Watercourses on the map not mentioned in the previous section are Bolburnhead Springs, River Don and Poulter's Creek and are only mentioned here 
so they can be found by search 

Starting at the top left hand of the map which is north west and low ground by the river 
(The bottom of the map is higher ground and everything from there is on steeply sloping ground down to the river)

Not part of the original map, but added by me are The Nest (and Nest Cottages), called after Nest House, near the river at Felling Shore. Snowdon's Hole, The Tilesheds, Goose Bank and Ballast Hills were also at Felling Shore.

Southwards from there, up the hill there was Garden House and Dempsterville, (marked on map) another former big house in Low Felling. Coming uphill, we have Sunderland Road, on which was Kirton’s Gate at the point of the dotted line demarcation between Gateshead and The Felling. Everything on Sunderland Road is still Low Felling (per Joan Hewitt, Historian) and south of that, uphill, is called High Felling. On or near Sunderland Road there was also Felling Colliery, Felling Lodge and Pear Tree Place

At High Felling there was Bogg House, Alliance Villa, Holly Hill, Providence Place. Felling Gate, Quarry Banks, Bank Top and Crow Hall

So coming eastwards on the map to the Village of Nether Heworth..nether means low. Heworth Dene, Low Heworth Lane, another Garden House (much later than the one in Low Felling) and Cowpath Farm were here. At the riverside it was called Heworth Shore, where was Greenfield House/Heworth Lanes/Low Lane and up the hill it is shown on the map as Over Heworth (or High Heworth) where were Highburn House and Sward Houses. Westfield House was in Windy Nook. North Leam was in High Heworth and Low Leam just off the Leam Lane just uphill from the Gingling Gate/White Mare Pool area.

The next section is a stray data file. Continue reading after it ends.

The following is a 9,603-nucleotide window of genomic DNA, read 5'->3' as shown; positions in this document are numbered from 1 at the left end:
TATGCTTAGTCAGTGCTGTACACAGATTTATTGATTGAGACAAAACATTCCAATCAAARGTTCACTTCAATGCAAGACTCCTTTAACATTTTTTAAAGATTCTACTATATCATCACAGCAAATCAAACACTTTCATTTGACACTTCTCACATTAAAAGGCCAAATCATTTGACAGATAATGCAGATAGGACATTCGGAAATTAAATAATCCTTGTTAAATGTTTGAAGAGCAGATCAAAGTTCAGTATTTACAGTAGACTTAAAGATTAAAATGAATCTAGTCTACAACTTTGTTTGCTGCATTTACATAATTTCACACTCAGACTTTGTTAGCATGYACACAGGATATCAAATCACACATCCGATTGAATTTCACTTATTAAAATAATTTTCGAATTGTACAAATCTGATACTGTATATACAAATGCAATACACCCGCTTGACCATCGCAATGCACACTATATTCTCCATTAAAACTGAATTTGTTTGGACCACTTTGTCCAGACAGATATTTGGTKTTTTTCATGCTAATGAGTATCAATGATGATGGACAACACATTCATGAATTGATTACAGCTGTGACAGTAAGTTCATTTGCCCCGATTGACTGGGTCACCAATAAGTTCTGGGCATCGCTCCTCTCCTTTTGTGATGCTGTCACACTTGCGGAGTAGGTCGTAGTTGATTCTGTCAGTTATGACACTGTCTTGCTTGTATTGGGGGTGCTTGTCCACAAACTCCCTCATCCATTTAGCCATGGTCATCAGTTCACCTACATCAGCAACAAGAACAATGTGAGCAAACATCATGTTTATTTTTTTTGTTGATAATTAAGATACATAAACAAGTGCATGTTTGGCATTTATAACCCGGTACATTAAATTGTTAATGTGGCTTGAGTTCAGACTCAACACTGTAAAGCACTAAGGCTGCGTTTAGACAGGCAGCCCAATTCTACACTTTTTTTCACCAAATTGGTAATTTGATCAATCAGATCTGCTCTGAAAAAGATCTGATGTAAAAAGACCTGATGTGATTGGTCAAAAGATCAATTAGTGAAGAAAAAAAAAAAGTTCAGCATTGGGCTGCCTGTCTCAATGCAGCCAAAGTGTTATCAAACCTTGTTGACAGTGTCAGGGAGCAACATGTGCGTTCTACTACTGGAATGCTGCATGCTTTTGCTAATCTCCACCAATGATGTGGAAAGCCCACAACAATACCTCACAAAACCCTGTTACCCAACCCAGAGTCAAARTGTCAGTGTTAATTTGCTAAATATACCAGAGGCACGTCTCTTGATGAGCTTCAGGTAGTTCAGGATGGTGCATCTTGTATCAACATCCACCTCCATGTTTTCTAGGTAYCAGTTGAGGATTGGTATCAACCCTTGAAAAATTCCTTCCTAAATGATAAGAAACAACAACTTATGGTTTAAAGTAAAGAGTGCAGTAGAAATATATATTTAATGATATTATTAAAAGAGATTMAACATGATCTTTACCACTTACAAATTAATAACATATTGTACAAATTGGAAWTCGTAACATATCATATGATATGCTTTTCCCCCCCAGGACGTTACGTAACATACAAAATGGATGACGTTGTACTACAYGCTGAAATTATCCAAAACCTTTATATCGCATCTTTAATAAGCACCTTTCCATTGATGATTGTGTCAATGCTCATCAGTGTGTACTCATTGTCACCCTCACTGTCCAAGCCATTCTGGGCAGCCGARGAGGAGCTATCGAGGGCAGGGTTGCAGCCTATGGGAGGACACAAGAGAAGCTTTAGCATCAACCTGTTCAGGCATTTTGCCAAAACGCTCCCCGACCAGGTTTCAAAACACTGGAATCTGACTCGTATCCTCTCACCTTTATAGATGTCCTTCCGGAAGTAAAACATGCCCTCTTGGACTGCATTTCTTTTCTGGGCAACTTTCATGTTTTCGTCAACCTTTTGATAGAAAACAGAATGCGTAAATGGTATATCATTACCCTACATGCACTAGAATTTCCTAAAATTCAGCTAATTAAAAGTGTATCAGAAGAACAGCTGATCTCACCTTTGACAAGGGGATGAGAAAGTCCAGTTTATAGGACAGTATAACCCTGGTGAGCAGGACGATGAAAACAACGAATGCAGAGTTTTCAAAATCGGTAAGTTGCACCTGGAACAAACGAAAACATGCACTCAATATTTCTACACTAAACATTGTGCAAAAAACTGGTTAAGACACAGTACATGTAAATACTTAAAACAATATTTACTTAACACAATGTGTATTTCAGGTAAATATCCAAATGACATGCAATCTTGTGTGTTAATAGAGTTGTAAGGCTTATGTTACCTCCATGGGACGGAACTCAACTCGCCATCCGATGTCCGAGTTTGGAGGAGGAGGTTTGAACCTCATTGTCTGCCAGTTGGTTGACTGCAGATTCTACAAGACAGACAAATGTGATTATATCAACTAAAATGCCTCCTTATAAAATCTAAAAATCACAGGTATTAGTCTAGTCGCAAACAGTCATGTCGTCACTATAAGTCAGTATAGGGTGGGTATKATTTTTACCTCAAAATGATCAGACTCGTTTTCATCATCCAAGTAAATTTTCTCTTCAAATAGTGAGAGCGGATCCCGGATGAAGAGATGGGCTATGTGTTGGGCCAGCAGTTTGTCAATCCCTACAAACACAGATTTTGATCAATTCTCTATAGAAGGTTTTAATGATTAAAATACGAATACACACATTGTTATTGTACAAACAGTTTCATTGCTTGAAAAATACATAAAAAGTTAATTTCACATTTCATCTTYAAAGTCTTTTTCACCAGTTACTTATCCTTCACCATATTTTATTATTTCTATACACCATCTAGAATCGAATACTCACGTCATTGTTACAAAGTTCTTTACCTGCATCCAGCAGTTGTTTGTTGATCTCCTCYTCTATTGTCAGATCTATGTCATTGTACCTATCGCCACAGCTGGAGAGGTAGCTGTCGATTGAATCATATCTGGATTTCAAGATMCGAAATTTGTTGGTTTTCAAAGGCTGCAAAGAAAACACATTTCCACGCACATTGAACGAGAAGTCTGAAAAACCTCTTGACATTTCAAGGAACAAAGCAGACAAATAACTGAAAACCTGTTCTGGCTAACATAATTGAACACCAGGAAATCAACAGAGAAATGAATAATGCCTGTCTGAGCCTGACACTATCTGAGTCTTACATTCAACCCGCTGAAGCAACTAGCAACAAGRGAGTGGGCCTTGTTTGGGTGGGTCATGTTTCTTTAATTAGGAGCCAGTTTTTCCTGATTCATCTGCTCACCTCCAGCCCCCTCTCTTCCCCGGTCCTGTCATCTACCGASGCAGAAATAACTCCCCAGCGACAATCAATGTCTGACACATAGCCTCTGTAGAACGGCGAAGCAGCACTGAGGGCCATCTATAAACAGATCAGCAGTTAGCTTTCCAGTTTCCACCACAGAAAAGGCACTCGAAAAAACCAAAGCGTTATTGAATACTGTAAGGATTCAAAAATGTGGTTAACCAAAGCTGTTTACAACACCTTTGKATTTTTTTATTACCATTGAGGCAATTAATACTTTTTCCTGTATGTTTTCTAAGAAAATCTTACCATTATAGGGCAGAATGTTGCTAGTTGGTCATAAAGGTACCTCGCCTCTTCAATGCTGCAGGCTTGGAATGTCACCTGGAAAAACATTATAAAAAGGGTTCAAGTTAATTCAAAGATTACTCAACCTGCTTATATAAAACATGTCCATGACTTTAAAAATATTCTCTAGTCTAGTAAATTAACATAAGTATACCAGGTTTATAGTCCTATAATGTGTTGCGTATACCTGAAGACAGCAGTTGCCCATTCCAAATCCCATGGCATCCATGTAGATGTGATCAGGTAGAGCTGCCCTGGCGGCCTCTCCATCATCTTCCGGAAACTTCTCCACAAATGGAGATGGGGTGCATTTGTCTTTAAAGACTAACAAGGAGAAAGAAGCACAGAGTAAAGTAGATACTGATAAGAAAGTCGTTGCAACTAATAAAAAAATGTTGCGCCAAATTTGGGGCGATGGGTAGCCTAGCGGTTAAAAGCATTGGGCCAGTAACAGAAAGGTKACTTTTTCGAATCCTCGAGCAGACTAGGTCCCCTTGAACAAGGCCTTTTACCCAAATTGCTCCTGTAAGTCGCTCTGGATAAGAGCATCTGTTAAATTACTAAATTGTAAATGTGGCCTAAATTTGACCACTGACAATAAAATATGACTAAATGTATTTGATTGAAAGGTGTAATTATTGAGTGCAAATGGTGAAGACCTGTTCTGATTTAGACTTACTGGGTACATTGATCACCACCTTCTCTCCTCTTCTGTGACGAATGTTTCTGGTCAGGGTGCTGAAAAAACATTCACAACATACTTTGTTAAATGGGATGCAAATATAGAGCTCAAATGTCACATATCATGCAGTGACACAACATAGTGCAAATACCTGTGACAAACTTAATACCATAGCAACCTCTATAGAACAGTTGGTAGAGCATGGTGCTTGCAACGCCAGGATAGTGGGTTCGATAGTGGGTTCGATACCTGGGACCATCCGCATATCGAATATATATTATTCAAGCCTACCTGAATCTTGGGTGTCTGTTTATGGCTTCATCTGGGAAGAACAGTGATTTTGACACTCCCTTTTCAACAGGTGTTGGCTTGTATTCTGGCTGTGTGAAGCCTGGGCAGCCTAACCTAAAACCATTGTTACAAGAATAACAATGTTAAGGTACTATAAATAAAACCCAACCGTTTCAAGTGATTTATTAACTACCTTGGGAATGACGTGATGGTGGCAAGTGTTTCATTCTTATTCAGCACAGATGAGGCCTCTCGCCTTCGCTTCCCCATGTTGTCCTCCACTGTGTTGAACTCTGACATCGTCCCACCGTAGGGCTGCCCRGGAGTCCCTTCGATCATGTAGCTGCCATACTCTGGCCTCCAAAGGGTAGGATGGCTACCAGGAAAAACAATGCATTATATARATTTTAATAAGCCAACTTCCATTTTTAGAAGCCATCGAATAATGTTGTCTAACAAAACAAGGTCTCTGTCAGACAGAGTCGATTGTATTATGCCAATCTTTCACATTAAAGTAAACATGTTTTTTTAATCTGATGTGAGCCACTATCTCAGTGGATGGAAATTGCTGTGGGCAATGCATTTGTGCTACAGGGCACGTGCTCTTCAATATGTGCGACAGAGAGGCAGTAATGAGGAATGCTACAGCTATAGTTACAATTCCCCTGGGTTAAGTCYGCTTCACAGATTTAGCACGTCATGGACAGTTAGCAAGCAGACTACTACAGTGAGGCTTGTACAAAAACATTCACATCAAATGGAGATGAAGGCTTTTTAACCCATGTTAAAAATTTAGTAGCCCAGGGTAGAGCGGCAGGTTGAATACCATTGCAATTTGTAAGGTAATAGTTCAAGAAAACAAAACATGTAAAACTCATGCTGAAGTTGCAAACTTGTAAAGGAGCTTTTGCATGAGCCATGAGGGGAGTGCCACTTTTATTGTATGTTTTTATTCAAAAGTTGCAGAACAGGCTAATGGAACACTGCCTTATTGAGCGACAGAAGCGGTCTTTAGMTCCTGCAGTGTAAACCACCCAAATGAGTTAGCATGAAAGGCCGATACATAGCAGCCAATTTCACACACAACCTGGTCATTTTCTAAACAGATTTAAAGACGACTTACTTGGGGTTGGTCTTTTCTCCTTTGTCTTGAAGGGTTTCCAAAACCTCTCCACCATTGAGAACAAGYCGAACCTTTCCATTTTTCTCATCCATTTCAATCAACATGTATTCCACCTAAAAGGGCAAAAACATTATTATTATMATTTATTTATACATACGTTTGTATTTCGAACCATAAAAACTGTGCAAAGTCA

Cat Deane, Jonadab, Woodgate, Staith House, Bill Queay also called Bill Shoare (where Poulter's Creek is..top right on map), Haining Wood and Hainingwoodgate spelt on the map as Hayning, Thistley House was near Pelaw, Pelaw Main and Pelaw Staithes on the far right of the map

White Mere ( and White Mare Pool..modern name) and just further south on the Wrekendyke Road is Gingling Gate. The Manor of Wardley is shown on the above map where is found, on the ground, not on the map, Lingy Lane, Wardley Colliery, North Wardley, South Wardley, Manor Farm, Woodbine House and Wardeley. 

The Leam is shown. High Leam is south of that and North Leam and Low Leam are north of that. Heworth Leam must mean its west of The Leam
The Manor of Follonsby is shown which includes North and South Follonsby

On the following map is shown Incline House, Lingey House and Heworth Grange, Windy Nook, Carr Hill, Heworth Colliery, White Hill and White House, a former big House. 

This shows Springwell Bank Foot, down the hill from Springwell but up the hill from Wardley

Good Luck you Family Tree-ers, I hope this has helped with the old geographic names.